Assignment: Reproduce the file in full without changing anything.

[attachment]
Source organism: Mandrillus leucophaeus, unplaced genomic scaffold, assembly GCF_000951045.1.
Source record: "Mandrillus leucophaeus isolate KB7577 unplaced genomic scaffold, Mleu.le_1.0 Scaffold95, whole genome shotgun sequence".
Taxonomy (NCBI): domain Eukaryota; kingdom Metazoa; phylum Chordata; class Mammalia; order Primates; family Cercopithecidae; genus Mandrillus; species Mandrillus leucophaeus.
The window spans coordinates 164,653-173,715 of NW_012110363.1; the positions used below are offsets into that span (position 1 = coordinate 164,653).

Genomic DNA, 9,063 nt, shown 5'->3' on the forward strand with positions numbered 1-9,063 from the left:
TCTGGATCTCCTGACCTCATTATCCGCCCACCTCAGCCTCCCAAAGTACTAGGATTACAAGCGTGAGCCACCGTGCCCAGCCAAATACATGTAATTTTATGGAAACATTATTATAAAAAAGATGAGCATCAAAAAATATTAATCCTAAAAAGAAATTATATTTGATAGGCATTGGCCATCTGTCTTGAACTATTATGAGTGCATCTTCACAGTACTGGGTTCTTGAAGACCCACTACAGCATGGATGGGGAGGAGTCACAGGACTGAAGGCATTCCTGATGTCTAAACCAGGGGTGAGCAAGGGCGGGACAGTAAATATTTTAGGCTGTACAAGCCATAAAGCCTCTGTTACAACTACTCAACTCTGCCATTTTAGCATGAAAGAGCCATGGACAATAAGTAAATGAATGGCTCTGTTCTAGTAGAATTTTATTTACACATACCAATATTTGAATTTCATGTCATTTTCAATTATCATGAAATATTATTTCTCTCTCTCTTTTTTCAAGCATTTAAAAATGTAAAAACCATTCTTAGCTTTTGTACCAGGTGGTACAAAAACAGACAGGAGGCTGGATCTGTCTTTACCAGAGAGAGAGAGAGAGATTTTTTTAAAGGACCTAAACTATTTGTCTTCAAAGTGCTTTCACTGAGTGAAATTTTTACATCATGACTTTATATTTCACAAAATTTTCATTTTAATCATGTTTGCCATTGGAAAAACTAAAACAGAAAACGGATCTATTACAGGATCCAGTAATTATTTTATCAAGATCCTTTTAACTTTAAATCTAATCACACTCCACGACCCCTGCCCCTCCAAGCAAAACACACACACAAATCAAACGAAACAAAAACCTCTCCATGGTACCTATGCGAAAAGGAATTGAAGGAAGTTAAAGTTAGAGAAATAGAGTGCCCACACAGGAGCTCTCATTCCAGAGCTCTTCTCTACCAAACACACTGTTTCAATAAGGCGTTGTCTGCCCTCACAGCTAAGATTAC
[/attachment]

Source organism: Mandrillus leucophaeus, unplaced genomic scaffold, assembly GCF_000951045.1.
Source record: "Mandrillus leucophaeus isolate KB7577 unplaced genomic scaffold, Mleu.le_1.0 Scaffold95, whole genome shotgun sequence".
Taxonomy (NCBI): domain Eukaryota; kingdom Metazoa; phylum Chordata; class Mammalia; order Primates; family Cercopithecidae; genus Mandrillus; species Mandrillus leucophaeus.
The window spans coordinates 164,653-173,715 of NW_012110363.1; the positions used below are offsets into that span (position 1 = coordinate 164,653).

Genomic DNA, 9,063 nt, shown 5'->3' on the forward strand with positions numbered 1-9,063 from the left:
TCTGGATCTCCTGACCTCATTATCCGCCCACCTCAGCCTCCCAAAGTACTAGGATTACAAGCGTGAGCCACCGTGCCCAGCCAAATACATGTAATTTTATGGAAACATTATTATAAAAAAGATGAGCATCAAAAAATATTAATCCTAAAAAGAAATTATATTTGATAGGCATTGGCCATCTGTCTTGAACTATTATGAGTGCATCTTCACAGTACTGGGTTCTTGAAGACCCACTACAGCATGGATGGGGAGGAGTCACAGGACTGAAGGCATTCCTGATGTCTAAACCAGGGGTGAGCAAGGGCGGGACAGTAAATATTTTAGGCTGTACAAGCCATAAAGCCTCTGTTACAACTACTCAACTCTGCCATTTTAGCATGAAAGAGCCATGGACAATAAGTAAATGAATGGCTCTGTTCTAGTAGAATTTTATTTACACATACCAATATTTGAATTTCATGTCATTTTCAATTATCATGAAATATTATTTCTCTCTCTCTTTTTTCAAGCATTTAAAAATGTAAAAACCATTCTTAGCTTTTGTACCAGGTGGTACAAAAACAGACAGGAGGCTGGATCTGTCTTTACCAGAGAGAGAGAGAGAGATTTTTTTAAAGGACCTAAACTATTTGTCTTCAAAGTGCTTTCACTGAGTGAAATTTTTACATCATGACTTTATATTTCACAAAATTTTCATTTTAATCATGTTTGCCATTGGAAAAACTAAAACAGAAAACGGATCTATTACAGGATCCAGTAATTATTTTATCAAGATCCTTTTAACTTTAAATCTAATCACACTCCACGACCCCTGCCCCTCCAAGCAAAACACACACACAAATCAAACGAAACAAAAACCTCTCCATGGTACCTATGCGAAAAGGAATTGAAGGAAGTTAAAGTTAGAGAAATAGAGTGCCCACACAGGAGCTCTCATTCCAGAGCTCTTCTCTACCAAACACACTGTTTCAATAAGGCGTTGTCTGCCCTCACAGCTAAGATTAC